(I reviewed this book in 2003)
THE FIRST PROMISE.
by Ashapurna Debi.
Translated from the Bengali ‘Pratham Pratisruti’ by Indira Chowdhury.
P 541. 2004.
I’M A BENGALI with little Bengali except the spoken word, like many others of my pan-Indian generation. We were nurtured by urban India, with a smattering of Hindi, Tamil, Marathi, Gujarati and a table Bengali confined to everyday conversation. We have learnt to exist on the periphery of the great Indian translation debates. We have mined the literary lodes of Tagore, Mahashweta Devi, Bankimchandra and Saratchandra through English translations, and mulled deeply over qualities evoked by the original.
It is within this framework that I came to Ashapurna Debi. Every Bengali reader I encountered so far lauded her gender-perceptive writing, her exploration of a milieu beyond kitchen chronicles, her colloquial idiom that unrolls vistas of social and cultural revolution beyond the colonial overview and Vidyasagar’s social reform.
To my enchantment, I found her child heroine Satyabati totally contemporary. As she grows, she evolves into a woman sure of her mind, unafraid to voice her stance, steadfast in her beliefs. Satyabati’s story is too well known to bear retelling, in this first part of a trilogy ~ including ‘Subarnalata’ (1966) and ‘Bakul Katha’ (1973) ~ that has thrilled generations of Bengali women, whose stories resonated through her pages.
‘Pratham Pratistruti’ (1964) is Ashapurna Debi’s most acclaimed work, which won her the Rabindra Puraskar in 1966 and the Bharatiya Jnanpith award in 1977. What distinguishes it from the writer’s 181 novels, 38 short story anthologies and 52 children’s books? Perhaps the fact that it is couched as the granddaughter Bakul’s tribute to her remarkable grandmother, Satyabati. Perhaps the unusual unveiling of a seething, often mute, domestic space that matches the public sphere in its intensity and latent radicalism.
When the last page is turned, it is easy to understand why Ashapurna Debi was the most popular and prolific Bengali writer of the 20th century. I asked myself: isn’t that a stunning achievement for a girl who never went to school, but taught herself to read and write (much like Satyabati)? Through 48 chapters, through the interactions of over 50 characters, the epic couches the eight-year-old child bride’s journeys within and without.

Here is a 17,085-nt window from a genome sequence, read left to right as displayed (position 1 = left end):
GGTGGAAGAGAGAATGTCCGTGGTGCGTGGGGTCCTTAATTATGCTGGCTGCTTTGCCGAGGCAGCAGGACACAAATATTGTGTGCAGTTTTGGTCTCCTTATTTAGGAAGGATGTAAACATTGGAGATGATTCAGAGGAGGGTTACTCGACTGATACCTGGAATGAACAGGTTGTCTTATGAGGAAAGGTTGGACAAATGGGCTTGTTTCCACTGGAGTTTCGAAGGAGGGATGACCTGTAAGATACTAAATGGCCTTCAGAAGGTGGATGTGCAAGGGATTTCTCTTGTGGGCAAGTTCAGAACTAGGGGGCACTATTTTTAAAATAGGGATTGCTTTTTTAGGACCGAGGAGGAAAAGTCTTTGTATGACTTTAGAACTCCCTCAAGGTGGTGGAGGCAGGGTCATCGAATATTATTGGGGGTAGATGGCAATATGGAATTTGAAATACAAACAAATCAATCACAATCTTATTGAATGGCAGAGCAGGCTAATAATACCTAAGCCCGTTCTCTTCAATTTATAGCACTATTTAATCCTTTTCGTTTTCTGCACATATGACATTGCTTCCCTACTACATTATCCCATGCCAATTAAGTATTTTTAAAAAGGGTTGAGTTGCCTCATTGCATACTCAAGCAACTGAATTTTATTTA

In this compelling parable of empowerment, mapping four generations of social change, Satyabati is torn between admiration for her father Ramkali’s medical prowess and dismay at his patriarchal orthodoxy. She questions religious and social rites that offend her intelligence, defies Ramkali to travel to her husband Nabakumar’s home, denies her strident mother-in-law victory in their familial struggle ~ and finally moves from village to city, from a joint family to an intimate nuclear space, to eventually recognizing the merits of the questioning mind.
En route, a microcosm of Didima’s generation unfolds through Satyabati and Ramkali’s rebellions against tradition. We get to know a generation of women impacted by child marriage, child widows, widow remarriage, co-wives, caste hierarchies, traditional/ western medicinal debates, sexual politics, even the subtleties of rural decline. We understand why Satyabati veers city-wards ~ towards medical efficiency, towards quality education, towards independence.
The city, in Ashapurna Debi’s eyes, offers a route map to women’s emancipation. It is in Calcutta that Satyabati dares to teach at a school for women without her husband’s permission. And insists that her sons should attend school instead of the ostentatious festivities of the affluent. And educates an ostracized woman’s daughter. And turns down Ramkali’s gift of property. Each an act of individualism and subversion.
Most deeply, Satyavati nurses dreams for her daughter, Subarnalata. When her weak-kneed husband brings this dream crashing to the ground, what can she do? Satyavati turns her back on the known life ~ and sets out to further debate life with her father in Varanasi. A decision as radical within its social context as that of Ibsen’s Nora.
Whether viewed within the context of women’s studies or as pure literature, Indira Chowdhury’s insight-packed introduction and easy-access translation ~ done between 1996 and 2000 ~ are a gift to celebrate. For she returns Ashapurna Debi to the mainstream of Indian literature, beyond Bengali linguistic boundaries. Vaulting over formulaic confines, the historian-translator releases the writer into the master-narrative of Indian feminism with incisive grace, personally “both revisiting the past and rediscovering it.”
In the author’s preface, we find the words, “This book is about an unknown woman who was among those who carved out the etchings of a promise from within those ignored interior spaces of Bengal.” Satyabati is a woman we can never forget, once we have chanced upon her. Like her creator, her immortality can only be reinforced by this sensitive rendition.
Now, I can barely wait till someone as committed as Chowdhury makes the whole trilogy accessible to alienated Bengalis like me, still steeped in cultural questioning.
(The Hindu Literary Review 2003)